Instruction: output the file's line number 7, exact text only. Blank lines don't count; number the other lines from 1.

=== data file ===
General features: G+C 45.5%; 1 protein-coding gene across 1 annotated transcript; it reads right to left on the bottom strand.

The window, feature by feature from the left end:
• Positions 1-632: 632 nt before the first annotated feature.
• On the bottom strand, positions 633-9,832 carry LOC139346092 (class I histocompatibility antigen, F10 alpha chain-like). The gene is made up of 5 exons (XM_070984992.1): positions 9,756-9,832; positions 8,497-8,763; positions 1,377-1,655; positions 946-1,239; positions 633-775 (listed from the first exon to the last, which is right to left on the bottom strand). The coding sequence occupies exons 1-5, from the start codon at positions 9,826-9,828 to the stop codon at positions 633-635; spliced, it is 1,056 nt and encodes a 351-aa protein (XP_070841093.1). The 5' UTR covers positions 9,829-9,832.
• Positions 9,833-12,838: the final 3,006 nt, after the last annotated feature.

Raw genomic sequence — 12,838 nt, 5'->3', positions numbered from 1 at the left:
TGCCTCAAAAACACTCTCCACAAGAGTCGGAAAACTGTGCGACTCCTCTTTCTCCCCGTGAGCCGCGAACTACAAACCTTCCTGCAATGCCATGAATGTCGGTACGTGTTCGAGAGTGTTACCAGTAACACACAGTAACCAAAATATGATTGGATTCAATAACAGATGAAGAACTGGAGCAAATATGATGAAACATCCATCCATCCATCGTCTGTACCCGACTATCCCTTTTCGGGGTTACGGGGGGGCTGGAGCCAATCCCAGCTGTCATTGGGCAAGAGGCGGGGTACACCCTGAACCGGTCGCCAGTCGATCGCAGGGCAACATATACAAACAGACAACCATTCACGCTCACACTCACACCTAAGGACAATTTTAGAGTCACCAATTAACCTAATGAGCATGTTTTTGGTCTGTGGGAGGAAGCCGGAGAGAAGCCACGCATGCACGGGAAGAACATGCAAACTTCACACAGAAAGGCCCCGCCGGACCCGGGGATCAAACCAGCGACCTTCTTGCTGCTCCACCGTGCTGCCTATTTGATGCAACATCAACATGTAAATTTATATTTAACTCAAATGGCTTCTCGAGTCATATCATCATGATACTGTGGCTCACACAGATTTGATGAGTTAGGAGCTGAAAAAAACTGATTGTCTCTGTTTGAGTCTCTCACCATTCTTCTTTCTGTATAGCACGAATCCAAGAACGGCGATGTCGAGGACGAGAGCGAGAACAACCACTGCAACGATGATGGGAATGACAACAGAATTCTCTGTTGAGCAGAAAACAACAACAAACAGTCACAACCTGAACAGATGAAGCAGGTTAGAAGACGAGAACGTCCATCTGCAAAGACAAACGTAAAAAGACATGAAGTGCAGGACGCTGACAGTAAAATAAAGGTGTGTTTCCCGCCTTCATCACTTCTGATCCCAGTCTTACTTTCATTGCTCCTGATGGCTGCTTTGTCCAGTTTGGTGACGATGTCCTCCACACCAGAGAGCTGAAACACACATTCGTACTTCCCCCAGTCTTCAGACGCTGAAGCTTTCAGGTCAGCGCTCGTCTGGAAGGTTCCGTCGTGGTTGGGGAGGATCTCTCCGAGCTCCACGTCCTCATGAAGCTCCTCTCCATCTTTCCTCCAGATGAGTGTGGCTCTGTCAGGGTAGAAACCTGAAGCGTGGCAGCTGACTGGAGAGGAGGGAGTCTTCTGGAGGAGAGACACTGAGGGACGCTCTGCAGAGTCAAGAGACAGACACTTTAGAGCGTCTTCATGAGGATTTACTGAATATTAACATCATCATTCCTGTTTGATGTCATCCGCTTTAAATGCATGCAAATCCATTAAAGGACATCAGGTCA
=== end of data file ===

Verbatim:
TGCCTCAAAAACACTCTCCACAAGAGTCGGAAAACTGTGCGACTCCTCTTTCTCCCCGTGAGCCGCGAACTACAAACCTTCCTGCAATGCCATGAATGTCGGTACGTGTTCGAGAGTGTTACCAGTAACACACAGTAACCAAAATATGATTGGATTCAATAACAGATGAAGAACTGGAGCAAATATGATGAAACATCCATCCATCCATCGTCTGTACCCGACTATCCCTTTTCGGGGTTACGGGGGGGCTGGAGCCAATCCCAGCTGTCATTGGGCAAGAGGCGGGGTACACCCTGAACCGGTCGCCAGTCGATCGCAGGGCAACATATACAAACAGACAACCATTCACGCTCACACTCACACCTAAGGACAATTTTAGAGTCACCAATTAACCTAATGAGCATGTTTTTGGTCTGTGGGAGGAAGCCGGAGAGAAGCCACGCATGCACGGGAAGAACATGCAAACTTCACACAGAAAGGCCCCGCCGGACCCGGGGATCAAACCAGCGACCTTCTTGCTGCTCCACCGTGCTGCCTATTTGATGCAACATCAACATGTAAATTTATATTTAACTCAAATGGCTTCTCGAGTCATATCATCATGATACTGTGGCTCACACAGATTTGATGAGTTAGGAGCTGAAAAAAACTGATTGTCTCTGTTTGAGTCTCTCACCATTCTTCTTTCTGTATAGCACGAATCCAAGAACGGCGATGTCGAGGACGAGAGCGAGAACAACCACTGCAACGATGATGGGAATGACAACAGAATTCTCTGTTGAGCAGAAAACAACAACAAACAGTCACAACCTGAACAGATGAAGCAGGTTAGAAGACGAGAACGTCCATCTGCAAAGACAAACGTAAAAAGACATGAAGTGCAGGACGCTGACAGTAAAATAAAGGTGTGTTTCCCGCCTTCATCACTTCTGATCCCAGTCTTACTTTCATTGCTCCTGATGGCTGCTTTGTCCAGTTTGGTGACGATGTCCTCCACACCAGAGAGCTGAAACACACATTCGTACTTCCCCCAGTCTTCAGACGCTGAAGCTTTCAGGTCAGCGCTCGTCTGGAAGGTTCCGTCGTGGTTGGGGAGGATCTCTCCGAGCTCCACGTCCTCATGAAGCTCCTCTCCATCTTTCCTCCAGATGAGTGTGGCTCTGTCAGGGTAGAAACCTGAAGCGTGGCAGCTGACTGGAGAGGAGGGAGTCTTCTGGAGGAGAGACACTGAGGGACGCTCTGCAGAGTCAAGAGACAGACACTTTAGAGCGTCTTCATGAGGATTTACTGAATATTAACATCATCATTCCTGTTTGATGTCATCCGCTTTAAATGCATGCAAATCCATTAAAGGACATCAGGTCA